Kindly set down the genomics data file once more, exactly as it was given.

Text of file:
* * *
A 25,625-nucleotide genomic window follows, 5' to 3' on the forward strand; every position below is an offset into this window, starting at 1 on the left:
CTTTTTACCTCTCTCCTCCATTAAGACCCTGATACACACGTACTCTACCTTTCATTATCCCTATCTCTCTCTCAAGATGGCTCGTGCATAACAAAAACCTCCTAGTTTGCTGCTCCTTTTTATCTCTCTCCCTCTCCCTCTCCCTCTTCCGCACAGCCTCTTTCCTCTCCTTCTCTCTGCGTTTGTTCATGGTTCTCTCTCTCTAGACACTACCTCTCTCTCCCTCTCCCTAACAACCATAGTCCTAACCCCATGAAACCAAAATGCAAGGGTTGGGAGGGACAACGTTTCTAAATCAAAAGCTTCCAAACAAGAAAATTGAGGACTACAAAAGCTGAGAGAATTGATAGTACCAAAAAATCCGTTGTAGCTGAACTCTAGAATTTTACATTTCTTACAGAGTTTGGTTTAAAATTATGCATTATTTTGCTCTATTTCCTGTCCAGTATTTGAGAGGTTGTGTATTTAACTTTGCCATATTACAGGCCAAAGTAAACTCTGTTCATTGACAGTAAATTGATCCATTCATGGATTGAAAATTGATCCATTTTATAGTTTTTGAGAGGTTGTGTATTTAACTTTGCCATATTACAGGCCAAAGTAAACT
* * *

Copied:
A 25,625-nucleotide genomic window follows, 5' to 3' on the forward strand; every position below is an offset into this window, starting at 1 on the left:
CTTTTTACCTCTCTCCTCCATTAAGACCCTGATACACACGTACTCTACCTTTCATTATCCCTATCTCTCTCTCAAGATGGCTCGTGCATAACAAAAACCTCCTAGTTTGCTGCTCCTTTTTATCTCTCTCCCTCTCCCTCTCCCTCTTCCGCACAGCCTCTTTCCTCTCCTTCTCTCTGCGTTTGTTCATGGTTCTCTCTCTCTAGACACTACCTCTCTCTCCCTCTCCCTAACAACCATAGTCCTAACCCCATGAAACCAAAATGCAAGGGTTGGGAGGGACAACGTTTCTAAATCAAAAGCTTCCAAACAAGAAAATTGAGGACTACAAAAGCTGAGAGAATTGATAGTACCAAAAAATCCGTTGTAGCTGAACTCTAGAATTTTACATTTCTTACAGAGTTTGGTTTAAAATTATGCATTATTTTGCTCTATTTCCTGTCCAGTATTTGAGAGGTTGTGTATTTAACTTTGCCATATTACAGGCCAAAGTAAACTCTGTTCATTGACAGTAAATTGATCCATTCATGGATTGAAAATTGATCCATTTTATAGTTTTTGAGAGGTTGTGTATTTAACTTTGCCATATTACAGGCCAAAGTAAACT